Last night, Alain Giraud made a spectacular debut on the first of his four nights at Test Kitchen LA. Then the chef warned diners they should return later in his run because the first night is always a bit rocky. The man sets a high bar for himself.
Though he's currently without a permanent home — Anisette closed the end of September — Giraud is testing ideas for his new concepts, supposedly one in Palos Verdes and another in Pacific Palisades. Who knows what will come to fruition? We do know the 7-course, $70 meal was absolutely worth the splurge.
Perhaps to extend the fennel theme, which shows up in the first course as part of a fennel cream, the cocktail menu included The Fennel Countdown, a mix of Mirabelle plum brandy, green chartreuse, fresh lemon and fennel air. Fennel air? What does the bartender do, burp fennel into your drink? I went with the tamer Chateau du Sang (would that be chateau of blood?): Blanc de Chambery, bourbon, house-made fig jam and absinthe mist. It was fantastic.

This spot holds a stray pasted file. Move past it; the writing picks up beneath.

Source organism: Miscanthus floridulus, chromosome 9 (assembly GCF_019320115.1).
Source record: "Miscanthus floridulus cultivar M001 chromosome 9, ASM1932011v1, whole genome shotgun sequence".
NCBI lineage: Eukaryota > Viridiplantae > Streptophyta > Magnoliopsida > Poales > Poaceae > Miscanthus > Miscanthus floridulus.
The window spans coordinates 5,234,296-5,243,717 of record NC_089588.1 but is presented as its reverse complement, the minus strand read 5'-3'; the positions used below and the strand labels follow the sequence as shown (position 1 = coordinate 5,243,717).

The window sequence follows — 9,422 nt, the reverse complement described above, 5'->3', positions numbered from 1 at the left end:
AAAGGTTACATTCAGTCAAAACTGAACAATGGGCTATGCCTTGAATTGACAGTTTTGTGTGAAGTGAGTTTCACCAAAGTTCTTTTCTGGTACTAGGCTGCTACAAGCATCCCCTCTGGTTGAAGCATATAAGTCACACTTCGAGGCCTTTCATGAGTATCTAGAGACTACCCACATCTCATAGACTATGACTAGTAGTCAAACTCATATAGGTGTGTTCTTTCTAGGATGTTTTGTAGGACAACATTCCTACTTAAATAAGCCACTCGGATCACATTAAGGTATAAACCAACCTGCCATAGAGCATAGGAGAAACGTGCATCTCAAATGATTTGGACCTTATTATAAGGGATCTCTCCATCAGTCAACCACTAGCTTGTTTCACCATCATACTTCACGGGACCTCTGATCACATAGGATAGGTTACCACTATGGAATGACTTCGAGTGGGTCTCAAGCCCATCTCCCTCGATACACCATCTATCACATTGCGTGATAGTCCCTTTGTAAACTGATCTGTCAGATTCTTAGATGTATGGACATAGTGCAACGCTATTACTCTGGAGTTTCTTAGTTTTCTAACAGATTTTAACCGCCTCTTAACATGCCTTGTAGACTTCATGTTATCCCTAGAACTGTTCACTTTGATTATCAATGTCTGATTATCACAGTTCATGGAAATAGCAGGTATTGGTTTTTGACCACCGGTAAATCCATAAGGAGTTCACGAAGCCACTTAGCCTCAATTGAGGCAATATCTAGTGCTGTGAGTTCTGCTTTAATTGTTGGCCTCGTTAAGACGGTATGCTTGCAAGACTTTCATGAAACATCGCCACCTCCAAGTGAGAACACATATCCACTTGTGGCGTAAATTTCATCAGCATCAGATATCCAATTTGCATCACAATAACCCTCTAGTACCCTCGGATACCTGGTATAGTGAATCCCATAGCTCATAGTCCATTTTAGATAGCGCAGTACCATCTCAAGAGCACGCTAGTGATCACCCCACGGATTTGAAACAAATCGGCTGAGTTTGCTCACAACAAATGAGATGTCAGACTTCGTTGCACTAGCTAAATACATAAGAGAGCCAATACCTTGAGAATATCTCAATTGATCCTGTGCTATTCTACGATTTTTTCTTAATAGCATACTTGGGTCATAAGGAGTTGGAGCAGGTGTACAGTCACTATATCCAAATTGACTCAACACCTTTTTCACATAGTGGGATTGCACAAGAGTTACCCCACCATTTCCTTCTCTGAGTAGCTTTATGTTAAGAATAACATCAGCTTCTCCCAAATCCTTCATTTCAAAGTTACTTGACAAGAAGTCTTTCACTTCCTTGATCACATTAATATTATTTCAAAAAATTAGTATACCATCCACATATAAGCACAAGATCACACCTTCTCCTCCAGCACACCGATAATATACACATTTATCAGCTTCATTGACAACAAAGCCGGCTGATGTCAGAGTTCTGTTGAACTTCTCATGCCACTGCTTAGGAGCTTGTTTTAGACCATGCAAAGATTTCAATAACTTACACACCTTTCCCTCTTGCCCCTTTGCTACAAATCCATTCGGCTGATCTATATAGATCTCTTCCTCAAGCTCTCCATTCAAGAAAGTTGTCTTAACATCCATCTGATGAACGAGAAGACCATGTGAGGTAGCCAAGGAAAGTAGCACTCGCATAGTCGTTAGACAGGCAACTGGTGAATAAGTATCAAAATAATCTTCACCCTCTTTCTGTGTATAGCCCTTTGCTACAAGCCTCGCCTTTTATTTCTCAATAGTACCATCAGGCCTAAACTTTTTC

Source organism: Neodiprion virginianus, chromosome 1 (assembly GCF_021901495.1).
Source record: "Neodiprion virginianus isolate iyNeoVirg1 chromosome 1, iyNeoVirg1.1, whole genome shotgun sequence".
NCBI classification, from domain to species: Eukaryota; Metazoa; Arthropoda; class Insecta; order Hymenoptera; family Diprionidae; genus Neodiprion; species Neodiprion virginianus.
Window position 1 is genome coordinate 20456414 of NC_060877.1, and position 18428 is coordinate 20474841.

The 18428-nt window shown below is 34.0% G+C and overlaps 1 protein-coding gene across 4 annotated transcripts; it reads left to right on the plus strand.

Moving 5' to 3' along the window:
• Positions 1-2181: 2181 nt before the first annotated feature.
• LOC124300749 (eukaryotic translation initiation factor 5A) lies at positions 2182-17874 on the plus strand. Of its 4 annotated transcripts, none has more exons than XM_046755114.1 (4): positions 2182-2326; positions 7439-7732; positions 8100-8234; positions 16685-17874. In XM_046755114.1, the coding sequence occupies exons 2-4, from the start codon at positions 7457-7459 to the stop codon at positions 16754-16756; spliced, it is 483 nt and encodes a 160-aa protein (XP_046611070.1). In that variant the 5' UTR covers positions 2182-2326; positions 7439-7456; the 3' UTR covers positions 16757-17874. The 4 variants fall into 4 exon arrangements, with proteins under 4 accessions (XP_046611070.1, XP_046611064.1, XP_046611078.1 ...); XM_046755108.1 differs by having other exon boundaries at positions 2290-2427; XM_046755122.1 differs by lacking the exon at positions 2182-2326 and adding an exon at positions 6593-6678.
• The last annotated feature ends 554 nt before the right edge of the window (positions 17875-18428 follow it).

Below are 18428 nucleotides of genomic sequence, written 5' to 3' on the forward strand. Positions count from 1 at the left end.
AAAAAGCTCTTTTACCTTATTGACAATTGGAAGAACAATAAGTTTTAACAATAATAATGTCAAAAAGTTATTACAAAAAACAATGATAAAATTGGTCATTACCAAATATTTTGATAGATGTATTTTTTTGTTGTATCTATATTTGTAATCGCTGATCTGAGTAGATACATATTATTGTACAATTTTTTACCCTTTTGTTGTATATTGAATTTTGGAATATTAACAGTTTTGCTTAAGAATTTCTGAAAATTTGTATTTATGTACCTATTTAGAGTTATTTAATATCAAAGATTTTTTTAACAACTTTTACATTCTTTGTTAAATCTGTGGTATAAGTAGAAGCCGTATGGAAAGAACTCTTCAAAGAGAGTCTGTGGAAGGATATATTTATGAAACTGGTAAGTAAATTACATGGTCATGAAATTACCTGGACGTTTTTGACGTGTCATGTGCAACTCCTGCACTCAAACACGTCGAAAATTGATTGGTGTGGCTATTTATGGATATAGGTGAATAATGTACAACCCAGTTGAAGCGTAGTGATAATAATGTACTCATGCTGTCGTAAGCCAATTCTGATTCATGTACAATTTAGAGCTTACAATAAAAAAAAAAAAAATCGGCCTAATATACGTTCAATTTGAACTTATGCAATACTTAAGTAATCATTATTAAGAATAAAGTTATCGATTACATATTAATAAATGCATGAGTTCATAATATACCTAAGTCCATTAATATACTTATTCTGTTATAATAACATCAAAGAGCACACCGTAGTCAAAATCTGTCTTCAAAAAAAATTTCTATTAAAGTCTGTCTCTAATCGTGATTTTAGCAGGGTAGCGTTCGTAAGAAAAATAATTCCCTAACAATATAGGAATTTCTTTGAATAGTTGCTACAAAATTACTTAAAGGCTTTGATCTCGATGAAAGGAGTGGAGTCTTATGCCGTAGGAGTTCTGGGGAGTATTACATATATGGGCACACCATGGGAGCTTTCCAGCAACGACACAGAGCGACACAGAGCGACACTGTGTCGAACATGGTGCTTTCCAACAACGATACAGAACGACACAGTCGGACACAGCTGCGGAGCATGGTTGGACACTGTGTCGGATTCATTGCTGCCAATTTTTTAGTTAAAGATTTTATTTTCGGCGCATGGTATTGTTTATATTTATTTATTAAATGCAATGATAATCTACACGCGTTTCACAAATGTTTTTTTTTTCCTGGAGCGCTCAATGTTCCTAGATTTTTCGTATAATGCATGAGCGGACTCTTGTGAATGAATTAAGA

Amuse Bouche: raw salmon with fennel cream.
This may look like typical bread. It wasn't. The buttery mini-brioche was dotted with sea salt and the French bread was so perfectly chewy it would make an Atkins asherent weep. The bread was served with…
…truffle butter. Between the smoked butter at LudoBites 6.0 and Giraud's truffle butter, it's been a week of spectacular spreads.
Town & Country Eggs: On the left you have Town, an egg custard topped with porcini mushroom powder. On the right, there's Country: an egg “risotto” (I'm not sure what to call it but the texture was creamy and crumbly, like small risotto grains) liberally studded with bacon.
Vegetable soup with a basil and almond pistou and produce from the Santa Monica Farmer's Market.
These are the largest Coquille St. Jacques I have ever seen. Normally, they're the size of pencil erasers and sitting in a puddle of cream. These super-sized scallops were lightly bathed in a sweet butter sauce with pistachios and a hint of Meyer lemon.
The veal, noticeably tough, was the only disappointment of the meal. The black truffle sauce, however, was excellent.
Once again, what looks ordinary, tastes extraordinary. This humble ice cream parfait made with vanilla malt ice cream, fresh strawberries and almond cream, blew me away.
Les Mignardises: Almond butter cookies, chocolate madeleines and the standouts, cassis gelee cubes, which tasted as though Giraud had somehow condensed a jar of jam into a half-inch cube.